In my previous blog, I referred to Prime Minister’s 100 days agenda relating to construction of 5.00 million houses in five years as one of the factors that will lead to set future trends in real estate sector of the country. Now after surpassing 100 days of the present government and recent development of other significant events, directly associated with housing sector, one just cannot find himself in a comfortable position to invest in the sector.  The announcement for the constitution of “Naya Pakistan Housing Authority” as a first step, towards the long term commitment of the present government, has yet to spread its wings to show its direction. The anti-encroachment drive, restrictions applied on construction of high rise apartment buildings (now allowed), higher interest rates, unstable currency and reduction in development expenditure, all lead to overall economic recession along with correction of real estate sector. Furthermore, the creation of a separate Directorate of Immovable Properties by Federal Board of Revenue (FBR) to curb taxation issues of the sector has yet to make its impact on the sector as well.

Country’s Economic managers, after having evaluated five months performance of the present government, are now looking towards the upcoming budget proposals of the new government, which are likely to start from February this year. This will perhaps clarify the future trends and bring stability in the market for the upcoming financial year. Till such time the market is in a wait & see mode.

However, after listening Prime Minister’s 100 days agenda performance speech, wherein he focused on livestock and organic hen farming, which unfortunately became a laughing stock, I wonder why the true concept of Cooperatives has not been considered by the government, despite focusing local body empowerment and community based management system (CBMS) in the country. Although the history of Pakistani Cooperatives is not so good enough, yet the hidden potential of the cooperative sector, towards sustainable economic development, can bring the desired results by adopting accountability and good governance measures.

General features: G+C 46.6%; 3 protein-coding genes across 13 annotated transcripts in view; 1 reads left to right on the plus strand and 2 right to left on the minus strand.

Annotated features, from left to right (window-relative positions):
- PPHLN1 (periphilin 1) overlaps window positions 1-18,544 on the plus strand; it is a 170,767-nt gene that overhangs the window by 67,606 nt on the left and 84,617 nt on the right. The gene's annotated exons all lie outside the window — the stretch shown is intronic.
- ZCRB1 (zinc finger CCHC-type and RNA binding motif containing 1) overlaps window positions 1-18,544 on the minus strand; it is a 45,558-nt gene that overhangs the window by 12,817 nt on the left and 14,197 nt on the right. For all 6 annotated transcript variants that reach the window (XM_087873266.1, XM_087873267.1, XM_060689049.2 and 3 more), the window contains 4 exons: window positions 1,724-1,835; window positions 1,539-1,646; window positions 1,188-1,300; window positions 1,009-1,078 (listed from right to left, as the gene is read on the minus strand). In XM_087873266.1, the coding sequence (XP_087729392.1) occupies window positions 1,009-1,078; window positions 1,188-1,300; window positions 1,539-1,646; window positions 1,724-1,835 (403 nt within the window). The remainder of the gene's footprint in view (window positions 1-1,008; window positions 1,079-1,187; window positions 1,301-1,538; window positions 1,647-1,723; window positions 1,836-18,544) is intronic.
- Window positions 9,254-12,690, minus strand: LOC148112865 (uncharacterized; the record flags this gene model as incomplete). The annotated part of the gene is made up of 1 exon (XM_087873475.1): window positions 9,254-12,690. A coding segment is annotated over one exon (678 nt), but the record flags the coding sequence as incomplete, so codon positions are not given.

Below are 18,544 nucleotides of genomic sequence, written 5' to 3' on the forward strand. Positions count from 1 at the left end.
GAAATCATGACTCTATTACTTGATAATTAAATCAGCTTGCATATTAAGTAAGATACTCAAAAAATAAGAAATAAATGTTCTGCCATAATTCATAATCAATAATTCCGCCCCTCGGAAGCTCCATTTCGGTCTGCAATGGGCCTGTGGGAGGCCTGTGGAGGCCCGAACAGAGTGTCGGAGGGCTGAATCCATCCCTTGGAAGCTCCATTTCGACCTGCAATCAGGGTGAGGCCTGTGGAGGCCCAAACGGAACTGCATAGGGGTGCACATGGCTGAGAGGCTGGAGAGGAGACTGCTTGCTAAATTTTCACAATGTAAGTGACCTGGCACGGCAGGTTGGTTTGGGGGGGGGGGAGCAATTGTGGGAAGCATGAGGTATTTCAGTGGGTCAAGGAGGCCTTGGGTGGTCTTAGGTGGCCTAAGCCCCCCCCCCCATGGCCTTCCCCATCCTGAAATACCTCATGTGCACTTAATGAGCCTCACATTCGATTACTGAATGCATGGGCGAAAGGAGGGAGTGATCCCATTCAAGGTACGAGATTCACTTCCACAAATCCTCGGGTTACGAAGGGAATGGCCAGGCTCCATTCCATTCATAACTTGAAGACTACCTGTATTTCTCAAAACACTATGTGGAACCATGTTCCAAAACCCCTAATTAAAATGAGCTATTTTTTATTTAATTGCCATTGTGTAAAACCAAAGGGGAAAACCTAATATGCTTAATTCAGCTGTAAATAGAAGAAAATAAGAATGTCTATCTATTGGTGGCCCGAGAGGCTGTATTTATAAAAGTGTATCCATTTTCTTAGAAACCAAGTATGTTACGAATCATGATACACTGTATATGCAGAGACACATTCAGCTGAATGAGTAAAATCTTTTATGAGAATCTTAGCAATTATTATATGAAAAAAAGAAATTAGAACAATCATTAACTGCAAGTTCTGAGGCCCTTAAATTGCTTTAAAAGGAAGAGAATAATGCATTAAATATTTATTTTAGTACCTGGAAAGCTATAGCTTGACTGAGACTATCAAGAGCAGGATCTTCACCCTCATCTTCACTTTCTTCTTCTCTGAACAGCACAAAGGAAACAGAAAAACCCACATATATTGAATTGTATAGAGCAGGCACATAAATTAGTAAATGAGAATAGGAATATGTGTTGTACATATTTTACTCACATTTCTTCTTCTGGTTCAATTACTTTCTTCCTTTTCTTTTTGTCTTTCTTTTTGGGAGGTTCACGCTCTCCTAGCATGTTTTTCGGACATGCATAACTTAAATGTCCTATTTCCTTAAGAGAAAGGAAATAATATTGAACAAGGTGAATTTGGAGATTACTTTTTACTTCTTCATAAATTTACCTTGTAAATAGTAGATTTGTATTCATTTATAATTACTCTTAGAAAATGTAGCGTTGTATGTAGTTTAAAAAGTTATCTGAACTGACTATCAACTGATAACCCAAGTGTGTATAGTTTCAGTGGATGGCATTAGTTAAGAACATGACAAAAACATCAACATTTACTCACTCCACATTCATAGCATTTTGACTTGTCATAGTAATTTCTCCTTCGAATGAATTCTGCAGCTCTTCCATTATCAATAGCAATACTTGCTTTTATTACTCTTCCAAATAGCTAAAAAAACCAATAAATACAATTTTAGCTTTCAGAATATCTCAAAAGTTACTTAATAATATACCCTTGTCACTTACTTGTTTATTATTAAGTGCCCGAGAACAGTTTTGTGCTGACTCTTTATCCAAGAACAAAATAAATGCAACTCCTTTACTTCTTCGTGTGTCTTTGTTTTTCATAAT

“Cooperatives in Pakistan” is a debatable issue. The topic is full of merits and demerits and one can identify the reason for its minimum contribution in the Gross Domestic Product (GDP). Quite interestingly, as against current contribution of 7%, Iran has set a target of 25% contribution of Cooperatives towards its GDP by 2021. There are 160,000 registered cooperatives in Iran operating in 120 fields, including agriculture, services, housing, transportation and production, etc.  This is one aspect of understanding the importance of cooperatives for sustainable economic growth. Similarly the housing cooperatives, especially international cooperatives play a significant role in reducing their respective housing issues to a greater extent. Pakistan can also take advantage from their experiences in tackling this issue.


ICA Housing, a sectoral organization of the International Co-operative Alliance, with more than 30 member countries worldwide, including Pakistan, was established to promote the development of cooperative housing in various developing countries around the world. The objective of the organization was to facilitate developing countries in solving problems of providing shelter to homeless individuals.

The best way of learning from the international experience is to organize seminars and conferences on this vital issue. There has to be a clear demarcation of the grey areas and the apprehension regarding cooperatives as a “wolf in a sheep’s clothing “must be addressed accordingly.

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